We’ve had about a month now where things have gotten better. The anti-epileptic meds he is on seem to be working and we’ve even had a couple date nights where we didn’t have to come home for an emergency, and a trip to NYC this past weekend for a wedding. The past couple of nights, however, Zion’s been showing some signs in the night that might be another type of seizure beginning to take hold on top of the ones he’s being treated for. It’s scary, it’s disruptive, and we didn’t get much quality sleep last night as a result.

Jeremy and I are rarely in the same hole at the same time, but this morning we were. Instead of one of us trying to be the “strong one” or him taking his usual optimism spin, we just sat in that hole together and talked about it. We were honest about how sometimes we feel sorry for ourselves. We commiserated how, in most marriages with healthy kids, their bedtime means you unwind and the night is all yours. Last night, we finally find let down our emotional guards and felt a bit normal, only to find Zion may be having another seizure, or cluster of them.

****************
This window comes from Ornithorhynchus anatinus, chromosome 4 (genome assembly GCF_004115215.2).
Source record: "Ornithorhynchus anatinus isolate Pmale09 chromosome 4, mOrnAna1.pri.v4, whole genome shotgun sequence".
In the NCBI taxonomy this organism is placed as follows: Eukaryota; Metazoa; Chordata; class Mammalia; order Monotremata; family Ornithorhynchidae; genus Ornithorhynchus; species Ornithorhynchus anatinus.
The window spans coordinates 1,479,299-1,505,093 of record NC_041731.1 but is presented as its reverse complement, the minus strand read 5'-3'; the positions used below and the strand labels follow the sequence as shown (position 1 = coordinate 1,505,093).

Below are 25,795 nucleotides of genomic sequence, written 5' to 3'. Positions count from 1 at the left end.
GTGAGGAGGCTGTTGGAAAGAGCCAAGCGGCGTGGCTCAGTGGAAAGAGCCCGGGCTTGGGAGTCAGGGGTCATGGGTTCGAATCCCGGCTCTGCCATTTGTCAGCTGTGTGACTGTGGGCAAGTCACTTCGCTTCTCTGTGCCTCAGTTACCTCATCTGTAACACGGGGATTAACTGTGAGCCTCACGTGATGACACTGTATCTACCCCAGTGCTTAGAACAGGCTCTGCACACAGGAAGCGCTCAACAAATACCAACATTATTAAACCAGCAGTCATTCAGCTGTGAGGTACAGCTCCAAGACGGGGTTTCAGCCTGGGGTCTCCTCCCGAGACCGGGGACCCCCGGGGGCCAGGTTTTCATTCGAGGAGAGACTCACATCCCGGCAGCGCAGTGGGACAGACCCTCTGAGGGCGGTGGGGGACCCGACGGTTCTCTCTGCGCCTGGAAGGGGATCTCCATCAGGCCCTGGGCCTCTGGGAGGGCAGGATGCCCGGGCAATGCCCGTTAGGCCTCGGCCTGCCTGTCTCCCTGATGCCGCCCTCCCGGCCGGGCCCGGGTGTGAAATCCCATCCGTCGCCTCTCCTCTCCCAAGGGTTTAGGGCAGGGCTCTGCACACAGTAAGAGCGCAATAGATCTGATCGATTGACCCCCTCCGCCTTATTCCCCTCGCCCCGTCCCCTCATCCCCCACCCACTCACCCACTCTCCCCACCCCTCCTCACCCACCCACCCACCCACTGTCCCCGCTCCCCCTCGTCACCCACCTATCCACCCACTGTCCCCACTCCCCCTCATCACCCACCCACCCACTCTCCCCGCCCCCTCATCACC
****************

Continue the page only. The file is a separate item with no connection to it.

This is why a gnat in the wine just has to be dealt with like the little mofo he is, and I have to go on enjoying the glass in front of me.
There won’t be much because there’s a chance we will be in the car any minute now, rushing to the emergency room. That’s just what this season of life looks like. It can all change in a flash.

For now, jazz,
two pre-teen kids quietly reading in the rooms near me,
a husband in the kitchen making soup for dinner, God bless him,
and Zion.. five feet across the room, snoring away while his little body twitches every once in awhile.

(and a quick side note: In moments like these I think, “Thank God we’re not on social media anymore. how would one go about sharing such a complicated picture within such small and confining parameters?”)

That time I almost quit homeschooling after the first week.

thanks, Nate, for the wonderfully dear image of the brothers.